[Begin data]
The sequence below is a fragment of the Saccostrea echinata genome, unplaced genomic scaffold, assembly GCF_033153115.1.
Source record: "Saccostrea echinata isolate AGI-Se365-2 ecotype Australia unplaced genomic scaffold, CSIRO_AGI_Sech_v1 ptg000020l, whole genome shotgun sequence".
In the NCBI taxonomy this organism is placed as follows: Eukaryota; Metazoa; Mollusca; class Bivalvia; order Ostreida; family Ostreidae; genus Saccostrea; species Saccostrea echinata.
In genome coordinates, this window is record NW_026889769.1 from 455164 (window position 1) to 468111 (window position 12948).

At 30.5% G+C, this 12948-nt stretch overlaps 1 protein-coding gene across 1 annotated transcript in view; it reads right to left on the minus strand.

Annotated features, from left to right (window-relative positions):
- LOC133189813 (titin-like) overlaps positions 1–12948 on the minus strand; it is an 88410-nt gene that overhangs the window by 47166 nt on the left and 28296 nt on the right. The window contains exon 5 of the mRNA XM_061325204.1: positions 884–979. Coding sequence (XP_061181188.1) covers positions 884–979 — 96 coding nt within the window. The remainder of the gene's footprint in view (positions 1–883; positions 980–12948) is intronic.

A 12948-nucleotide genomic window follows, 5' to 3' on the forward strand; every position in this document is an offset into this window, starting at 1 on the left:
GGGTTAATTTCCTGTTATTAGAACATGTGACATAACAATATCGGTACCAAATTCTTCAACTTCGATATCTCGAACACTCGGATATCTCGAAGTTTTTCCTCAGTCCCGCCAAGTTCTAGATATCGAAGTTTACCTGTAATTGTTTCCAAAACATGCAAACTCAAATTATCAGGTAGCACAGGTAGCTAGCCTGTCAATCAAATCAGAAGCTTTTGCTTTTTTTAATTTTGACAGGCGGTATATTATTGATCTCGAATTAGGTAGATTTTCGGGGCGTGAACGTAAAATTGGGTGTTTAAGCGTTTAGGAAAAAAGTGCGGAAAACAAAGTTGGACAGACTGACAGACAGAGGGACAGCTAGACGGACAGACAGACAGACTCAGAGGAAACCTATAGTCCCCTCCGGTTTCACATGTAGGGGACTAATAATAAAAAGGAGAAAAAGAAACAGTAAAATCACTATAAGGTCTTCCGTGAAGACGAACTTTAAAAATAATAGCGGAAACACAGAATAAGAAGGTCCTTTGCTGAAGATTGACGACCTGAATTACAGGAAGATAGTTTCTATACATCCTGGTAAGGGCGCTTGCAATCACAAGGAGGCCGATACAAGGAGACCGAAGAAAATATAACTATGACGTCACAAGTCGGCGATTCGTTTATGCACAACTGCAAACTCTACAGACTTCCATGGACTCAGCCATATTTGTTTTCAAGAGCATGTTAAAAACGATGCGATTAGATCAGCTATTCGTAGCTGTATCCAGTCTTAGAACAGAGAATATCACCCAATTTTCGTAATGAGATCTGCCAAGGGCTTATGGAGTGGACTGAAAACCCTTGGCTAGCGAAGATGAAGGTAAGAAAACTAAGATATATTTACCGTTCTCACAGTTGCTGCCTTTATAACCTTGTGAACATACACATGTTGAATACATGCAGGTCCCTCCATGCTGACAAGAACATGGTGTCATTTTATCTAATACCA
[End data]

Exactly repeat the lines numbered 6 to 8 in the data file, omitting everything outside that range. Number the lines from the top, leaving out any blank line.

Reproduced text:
Annotated features, from left to right (window-relative positions):
- LOC133189813 (titin-like) overlaps positions 1–12948 on the minus strand; it is an 88410-nt gene that overhangs the window by 47166 nt on the left and 28296 nt on the right. The window contains exon 5 of the mRNA XM_061325204.1: positions 884–979. Coding sequence (XP_061181188.1) covers positions 884–979 — 96 coding nt within the window. The remainder of the gene's footprint in view (positions 1–883; positions 980–12948) is intronic.

A 12948-nucleotide genomic window follows, 5' to 3' on the forward strand; every position in this document is an offset into this window, starting at 1 on the left: